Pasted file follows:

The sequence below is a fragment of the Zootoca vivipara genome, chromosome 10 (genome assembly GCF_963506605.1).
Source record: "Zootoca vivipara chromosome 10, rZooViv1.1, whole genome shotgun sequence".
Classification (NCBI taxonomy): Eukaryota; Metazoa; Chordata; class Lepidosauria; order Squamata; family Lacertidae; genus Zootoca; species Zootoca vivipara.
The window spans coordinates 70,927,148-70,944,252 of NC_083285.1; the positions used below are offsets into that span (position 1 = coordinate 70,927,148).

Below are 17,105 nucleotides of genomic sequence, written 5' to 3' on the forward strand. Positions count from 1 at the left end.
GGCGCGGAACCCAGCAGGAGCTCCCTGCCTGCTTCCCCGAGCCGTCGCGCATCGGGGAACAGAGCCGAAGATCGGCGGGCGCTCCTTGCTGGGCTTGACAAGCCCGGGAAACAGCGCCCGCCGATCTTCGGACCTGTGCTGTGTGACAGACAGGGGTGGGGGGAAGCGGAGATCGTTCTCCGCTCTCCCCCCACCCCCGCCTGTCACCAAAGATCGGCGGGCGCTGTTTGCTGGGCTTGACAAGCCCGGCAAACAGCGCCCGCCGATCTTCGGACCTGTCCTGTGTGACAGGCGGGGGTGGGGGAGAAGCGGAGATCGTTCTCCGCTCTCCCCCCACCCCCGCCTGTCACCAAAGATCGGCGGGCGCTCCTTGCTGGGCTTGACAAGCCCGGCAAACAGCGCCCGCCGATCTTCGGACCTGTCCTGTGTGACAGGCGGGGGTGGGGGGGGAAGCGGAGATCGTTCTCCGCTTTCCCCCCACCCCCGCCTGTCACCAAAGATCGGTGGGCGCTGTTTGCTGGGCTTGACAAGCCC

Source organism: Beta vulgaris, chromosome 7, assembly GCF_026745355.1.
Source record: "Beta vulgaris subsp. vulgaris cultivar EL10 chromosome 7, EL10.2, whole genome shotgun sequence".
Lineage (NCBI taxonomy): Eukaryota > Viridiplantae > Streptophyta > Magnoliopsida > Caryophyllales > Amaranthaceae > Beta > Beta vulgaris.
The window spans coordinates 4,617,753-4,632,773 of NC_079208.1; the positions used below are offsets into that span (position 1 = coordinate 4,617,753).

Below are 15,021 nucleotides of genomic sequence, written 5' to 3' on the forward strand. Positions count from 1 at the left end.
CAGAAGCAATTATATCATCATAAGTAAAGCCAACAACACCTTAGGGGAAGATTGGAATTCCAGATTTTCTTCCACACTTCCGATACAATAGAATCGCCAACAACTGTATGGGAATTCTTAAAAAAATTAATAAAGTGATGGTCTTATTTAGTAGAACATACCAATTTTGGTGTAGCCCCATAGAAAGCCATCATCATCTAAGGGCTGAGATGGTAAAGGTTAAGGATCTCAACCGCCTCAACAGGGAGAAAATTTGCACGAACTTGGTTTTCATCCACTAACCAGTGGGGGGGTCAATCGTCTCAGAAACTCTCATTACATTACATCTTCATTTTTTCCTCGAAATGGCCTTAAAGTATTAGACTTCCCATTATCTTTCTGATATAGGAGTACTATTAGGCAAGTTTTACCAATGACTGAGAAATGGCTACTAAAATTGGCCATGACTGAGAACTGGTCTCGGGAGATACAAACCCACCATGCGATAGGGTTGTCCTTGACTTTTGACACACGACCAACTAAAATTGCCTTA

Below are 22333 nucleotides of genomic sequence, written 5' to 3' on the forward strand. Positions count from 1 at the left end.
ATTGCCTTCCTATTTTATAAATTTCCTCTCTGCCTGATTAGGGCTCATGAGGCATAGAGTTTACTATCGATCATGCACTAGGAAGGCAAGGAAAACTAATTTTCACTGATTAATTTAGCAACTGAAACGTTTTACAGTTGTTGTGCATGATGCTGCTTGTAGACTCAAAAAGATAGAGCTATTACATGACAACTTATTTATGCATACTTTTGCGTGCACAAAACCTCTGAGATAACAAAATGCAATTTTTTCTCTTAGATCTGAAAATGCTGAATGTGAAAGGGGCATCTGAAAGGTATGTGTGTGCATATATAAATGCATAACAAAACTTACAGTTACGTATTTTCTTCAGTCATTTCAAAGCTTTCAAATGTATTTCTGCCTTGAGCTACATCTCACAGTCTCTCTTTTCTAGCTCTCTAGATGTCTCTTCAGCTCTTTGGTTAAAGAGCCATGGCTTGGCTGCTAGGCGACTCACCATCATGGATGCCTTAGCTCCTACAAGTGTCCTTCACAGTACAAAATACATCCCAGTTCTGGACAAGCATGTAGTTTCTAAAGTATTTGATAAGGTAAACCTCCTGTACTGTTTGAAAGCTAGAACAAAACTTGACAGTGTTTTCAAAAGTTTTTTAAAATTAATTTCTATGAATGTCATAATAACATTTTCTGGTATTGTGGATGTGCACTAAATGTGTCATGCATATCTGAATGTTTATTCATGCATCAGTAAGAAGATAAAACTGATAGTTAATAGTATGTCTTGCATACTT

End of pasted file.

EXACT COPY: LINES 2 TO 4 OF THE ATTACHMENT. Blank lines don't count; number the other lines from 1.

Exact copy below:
Source record: "Zootoca vivipara chromosome 10, rZooViv1.1, whole genome shotgun sequence".
Classification (NCBI taxonomy): Eukaryota; Metazoa; Chordata; class Lepidosauria; order Squamata; family Lacertidae; genus Zootoca; species Zootoca vivipara.
The window spans coordinates 70,927,148-70,944,252 of NC_083285.1; the positions used below are offsets into that span (position 1 = coordinate 70,927,148).